And so this week’s moment of happiness despite the news.
Anyone who has read my books and stories knows that, usually, somewhere within the piece, Starbucks will appear. So will the grande cinnamon dolce latte, with only two pumps of cinnamon dolce, either iced or extra hot, depending on the season. That is my drink of choice.
Now before you yell that I don’t support the small business, I definitely do. I am one. And I frequent many independently owned coffee shops. My favorite is Espresso 101, right near my little house on the Oregon coast. It has a fabulous French toast latte. But Starbucks holds a place in my heart, for reasons that became apparent again this week, and I’ll show you why.
First, many years ago, when I was working on The Home For Wayward Clocks, I often wrote in a Starbucks because one near me had a fireplace. The baristas allowed me to come in, pull a table directly in front of the fireplace, and work. The fireplace would be on, night or day, summer or winter. Around me, the sounds of the coffee shop bolstered me and rocked me to its rhythm, but my eyes were locked on the screen. The baristas would quietly come by from time to time with a new drink for me…and not charge me.
By the time that book was published and released, I’d switched to another Starbucks, closer to my home, that had a drive-thru. Sometimes I sat inside, other times I whipped through the drive-thru and carried my drink home. But one day, after the book was published, I drove up to the drive-thru window and the barista leaned out. “Kathie,” he whispered, “there’s someone in the café reading your book!” Ohmygod. I got my drink, then parked my car and went inside. I sat where I could see the reader, and I watched her facial expressions and how quickly she turned the pages or hovered over one. When she prepared to leave, she picked up the book, hugged it to her chest, then put it in her backpack.
I was ecstatic.
In 2017, I was being treated for breast cancer. The baristas knew, because the day I was diagnosed, I went through the drive-thru. Tears were still streaming down my face. From that point on, everyone in that café was part of my support system. One barista, who realized she’d gone as long as I had without a mammogram, went in for hers and discovered she had breast cancer too. We went through it together.
But on the day of my partial mastectomy, after I came home from the hospital, I asked my son if he could go get me my favorite drink. I wasn’t allowed to drive right away and I was still too groggy from the anesthetic. My son drove up to the drive-thru and ordered an extra hot grande cinnamon dolce latte with just two pumps of cinnamon dolce. No one replied through the speaker for a minute, but then the barista said, “Is this for Kathie?”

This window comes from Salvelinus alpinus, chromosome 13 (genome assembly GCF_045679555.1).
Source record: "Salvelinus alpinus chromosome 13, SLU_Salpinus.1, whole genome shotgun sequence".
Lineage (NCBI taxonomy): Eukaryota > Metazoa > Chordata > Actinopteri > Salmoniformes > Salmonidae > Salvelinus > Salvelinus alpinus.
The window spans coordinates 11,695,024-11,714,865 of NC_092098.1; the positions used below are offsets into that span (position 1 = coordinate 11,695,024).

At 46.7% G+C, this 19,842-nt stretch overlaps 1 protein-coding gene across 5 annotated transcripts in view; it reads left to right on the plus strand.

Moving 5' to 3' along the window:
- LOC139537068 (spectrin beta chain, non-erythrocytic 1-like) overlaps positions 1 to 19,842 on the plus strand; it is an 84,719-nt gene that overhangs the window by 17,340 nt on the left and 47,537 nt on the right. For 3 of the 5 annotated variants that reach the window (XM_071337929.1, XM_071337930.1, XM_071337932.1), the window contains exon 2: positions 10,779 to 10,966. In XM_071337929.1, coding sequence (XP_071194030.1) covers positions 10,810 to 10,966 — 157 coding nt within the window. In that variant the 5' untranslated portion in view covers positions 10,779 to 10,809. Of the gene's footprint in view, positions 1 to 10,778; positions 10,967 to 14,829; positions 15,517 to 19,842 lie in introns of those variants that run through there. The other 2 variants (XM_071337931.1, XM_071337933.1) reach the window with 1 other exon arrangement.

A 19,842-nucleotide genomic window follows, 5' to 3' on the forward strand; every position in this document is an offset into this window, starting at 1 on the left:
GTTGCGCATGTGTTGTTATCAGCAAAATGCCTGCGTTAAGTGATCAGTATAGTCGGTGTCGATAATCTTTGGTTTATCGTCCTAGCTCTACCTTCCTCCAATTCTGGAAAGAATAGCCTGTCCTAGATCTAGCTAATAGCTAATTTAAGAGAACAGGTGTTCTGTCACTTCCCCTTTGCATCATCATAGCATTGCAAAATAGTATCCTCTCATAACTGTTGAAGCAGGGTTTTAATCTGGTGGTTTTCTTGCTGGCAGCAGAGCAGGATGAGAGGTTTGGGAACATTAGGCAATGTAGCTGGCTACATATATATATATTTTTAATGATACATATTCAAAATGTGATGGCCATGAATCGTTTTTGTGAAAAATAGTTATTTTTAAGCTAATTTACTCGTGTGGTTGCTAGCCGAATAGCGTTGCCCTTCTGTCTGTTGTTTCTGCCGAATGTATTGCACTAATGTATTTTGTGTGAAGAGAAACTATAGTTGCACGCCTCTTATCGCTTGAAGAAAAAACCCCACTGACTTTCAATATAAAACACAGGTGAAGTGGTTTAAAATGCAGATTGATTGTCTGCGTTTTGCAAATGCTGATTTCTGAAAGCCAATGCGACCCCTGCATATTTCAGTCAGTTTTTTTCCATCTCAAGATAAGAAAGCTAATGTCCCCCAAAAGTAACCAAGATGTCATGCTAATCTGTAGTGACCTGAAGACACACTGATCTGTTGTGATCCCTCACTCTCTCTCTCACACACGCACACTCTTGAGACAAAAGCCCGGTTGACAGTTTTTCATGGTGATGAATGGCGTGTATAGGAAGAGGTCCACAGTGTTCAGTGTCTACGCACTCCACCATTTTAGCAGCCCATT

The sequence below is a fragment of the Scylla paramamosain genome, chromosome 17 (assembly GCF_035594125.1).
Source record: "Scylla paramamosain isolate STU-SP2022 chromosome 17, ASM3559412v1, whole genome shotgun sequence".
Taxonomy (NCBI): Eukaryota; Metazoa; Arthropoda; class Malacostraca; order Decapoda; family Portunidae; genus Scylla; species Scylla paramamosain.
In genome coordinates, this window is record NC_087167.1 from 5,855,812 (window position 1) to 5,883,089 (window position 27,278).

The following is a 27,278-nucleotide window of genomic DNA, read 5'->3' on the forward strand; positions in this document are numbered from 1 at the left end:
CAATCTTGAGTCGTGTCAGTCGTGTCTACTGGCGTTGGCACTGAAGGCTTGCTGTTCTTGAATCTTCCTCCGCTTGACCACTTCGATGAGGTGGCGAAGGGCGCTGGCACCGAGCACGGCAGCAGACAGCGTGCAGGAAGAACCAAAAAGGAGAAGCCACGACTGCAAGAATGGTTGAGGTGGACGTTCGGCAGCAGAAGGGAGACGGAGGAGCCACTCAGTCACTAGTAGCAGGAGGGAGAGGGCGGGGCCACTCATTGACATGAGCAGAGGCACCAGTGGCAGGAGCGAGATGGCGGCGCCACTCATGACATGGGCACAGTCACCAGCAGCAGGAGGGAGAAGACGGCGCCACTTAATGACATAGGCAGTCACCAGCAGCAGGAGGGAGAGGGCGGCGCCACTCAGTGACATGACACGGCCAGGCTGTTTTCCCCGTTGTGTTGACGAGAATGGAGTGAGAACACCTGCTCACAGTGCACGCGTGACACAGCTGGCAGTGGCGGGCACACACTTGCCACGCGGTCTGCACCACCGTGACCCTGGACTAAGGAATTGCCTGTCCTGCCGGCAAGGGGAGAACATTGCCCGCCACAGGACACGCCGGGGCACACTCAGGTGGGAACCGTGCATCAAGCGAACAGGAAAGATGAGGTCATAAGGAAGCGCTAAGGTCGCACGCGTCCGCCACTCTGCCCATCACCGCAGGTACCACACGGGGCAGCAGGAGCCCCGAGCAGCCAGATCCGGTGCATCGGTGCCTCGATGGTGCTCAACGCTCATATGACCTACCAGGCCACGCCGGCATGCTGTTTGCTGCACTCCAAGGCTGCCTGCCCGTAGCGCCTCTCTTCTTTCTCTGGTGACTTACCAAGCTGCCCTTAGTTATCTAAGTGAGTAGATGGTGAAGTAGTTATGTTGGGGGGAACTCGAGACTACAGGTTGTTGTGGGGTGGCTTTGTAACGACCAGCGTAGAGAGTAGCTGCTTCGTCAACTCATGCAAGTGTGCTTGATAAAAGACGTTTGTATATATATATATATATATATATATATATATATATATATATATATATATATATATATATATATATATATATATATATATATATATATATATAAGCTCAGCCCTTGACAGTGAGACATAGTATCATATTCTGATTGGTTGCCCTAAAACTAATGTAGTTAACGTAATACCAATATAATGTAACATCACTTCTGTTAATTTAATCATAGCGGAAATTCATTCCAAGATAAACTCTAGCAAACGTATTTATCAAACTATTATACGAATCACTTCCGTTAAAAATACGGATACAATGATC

“Yes,” my son answered. “She’s my mom.”
My son drove to the pick-up window, where several baristas were waiting. They wanted to know how I was. My latte was free. And when I held it after my son delivered it to me, I read all of the encouraging and supportive messages they’d written on my cup.
So this week. I’ve been fighting a cold for a while and, this week, it got worse. I coughed my voice away. When I pulled into the Starbucks drive-thru yesterday afternoon, I sounded like a frog with laryngitis. I croaked with a whisper. I was worried they wouldn’t be able to hear me over the speaker, and so I leaned out of my car as far as I could and did my best to whisper loudly.
There was a pause, and then a voice that I recognized said, “Kathie? Is that you?”
“Yes,” I whispered.
“Okay. I can see you through the screen. Do you want your usual? Give me a thumb’s up if you do.”
“Do you want it iced?”
“That’ll be great on a sore throat. Would you like something else?”
“Okay. Let’s see. What do you like? The cheese danish?” (which has also appeared in my books)
“Come on around.”
When I got to the window, I smiled at the barista whose voice I recognized. He recognized mine even when I didn’t sound like me. Several other baristas called hello and then told me to get better. When my barista handed out my drink, he said, “I wrote a message for you on the cup.”
As I drove home, I spun the cup, trying to see the message, but I didn’t see it. I thought maybe my stuffed ears heard wrong. But when I sat down at my desk, I looked a little closer and then tugged down the brown sleeve that my barista kindly tucked on so that I wouldn’t burn myself on my extra hot drink. There, under the sleeve, was, “Feel better soon!”
You know, sometimes it’s the little things that just make you feel better. Thank you, Reese at Starbucks.
And yes, that helps. Despite. Anyway.